When looking into each of the 32 inhalable agents (figure 2A and online supplemental table 1), we observed distinct association patterns in RA subtypes. The point estimates for all 32 agents in ACPA-positive RA were greater than the corresponding estimates in ACPA-negative RA. Specifically, 17 out of 32 agents were strongly associated with an increased risk of ACPA-positive RA (p<1.6×10−3, ORs raging from 1.25 to 2.38); meanwhile, none of the agents withstood Bonferroni correction (p<1.6×10−3) for ACPA-negative RA—the strongest association for ACPA-negative RA (in terms of significance) were found for quartz dust (p=2.0×10−3), followed by asbestos (p=5.8×10−3) and detergents (p=6.8×10−3).

Multiple occupational hazards are likely coexist in the same work environment, reflected by our clustering plot (figure 2B). After clumping, 16 collections of agents that were mutually independent to each other were identified (online supplemental figure 1). The risk of developing RA increased as the numbers of exposed agents (out of the 16) increased (Ptrend<0.001 for overall RA and both subtypes) (figure 3A and online supplemental table 3) or as duration of exposure (to any agents) elongated (Ptrend<0.001 for overall and ACPA-positive RA) (figure 3B and online supplemental table 4).

Figure 3

Exposure–response relationship between occupational inhalable agents and RA. (A) Participants were classified into exposed to 1, 2, 3, 4 or ≥5 agents out of the 16 independent agent collections and compared with non-exposed group (not exposed to any of the 47 agents). (B) Participants were classified into five subsets with exposure durations of 0–3.3, 3.3–8.0, 8.0–1.5, 1.5–24.0, 24.0–51.0 years (to any agents) and compared with non-exposed group (not exposed to any of the 47 agents). Results are shown for overall RA, as well as ACPA-positive and ACPA-negative subtypes. Estimates were adjusted for age, sex, residential area, smoking, alcohol drinking, education and body mass index. ACPA, anticitrullinated protein antibodies; RA, rheumatoid arthritis.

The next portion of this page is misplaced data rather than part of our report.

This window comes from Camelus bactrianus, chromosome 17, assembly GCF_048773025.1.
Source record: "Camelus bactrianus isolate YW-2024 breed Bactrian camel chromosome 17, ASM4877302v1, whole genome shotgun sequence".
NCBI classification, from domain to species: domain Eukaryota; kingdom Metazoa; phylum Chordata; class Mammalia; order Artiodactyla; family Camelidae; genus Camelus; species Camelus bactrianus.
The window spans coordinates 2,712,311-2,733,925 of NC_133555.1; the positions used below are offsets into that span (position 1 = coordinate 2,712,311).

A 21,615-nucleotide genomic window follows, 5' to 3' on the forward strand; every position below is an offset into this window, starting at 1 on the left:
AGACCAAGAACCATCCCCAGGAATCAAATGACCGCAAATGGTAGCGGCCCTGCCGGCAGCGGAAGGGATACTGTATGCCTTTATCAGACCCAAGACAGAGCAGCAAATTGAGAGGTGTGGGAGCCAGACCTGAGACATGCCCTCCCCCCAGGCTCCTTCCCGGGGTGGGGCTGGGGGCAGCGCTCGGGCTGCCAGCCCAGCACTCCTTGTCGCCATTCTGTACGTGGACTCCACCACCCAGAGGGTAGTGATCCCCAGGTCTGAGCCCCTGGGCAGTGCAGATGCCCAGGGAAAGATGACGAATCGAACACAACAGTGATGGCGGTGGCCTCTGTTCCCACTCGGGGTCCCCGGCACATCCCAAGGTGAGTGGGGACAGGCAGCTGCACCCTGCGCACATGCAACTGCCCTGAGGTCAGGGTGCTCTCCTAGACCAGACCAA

Joint effects of occupational inhalable agents, smoking and genetic predisposition on RA risk

When simultaneously analysing inhalable agents (exposed to any agent), smoking and high GRS, participants who were triple-exposed had a higher risk of developing RA overall compared with those who were not exposed to any of the three factors (OR 5.50, 95% CI 4.23 to 7.14, p=1.8×10−37). For ACPA-positive subtype, the estimated OR was 18.22 (95% CI 11.77 to 28.19, p=8.2×10−39), notably higher than an OR of 1.69 (95% CI 1.25 to 2.29, p=6.1×10−4) observed in ACPA-negative subtype (table 2).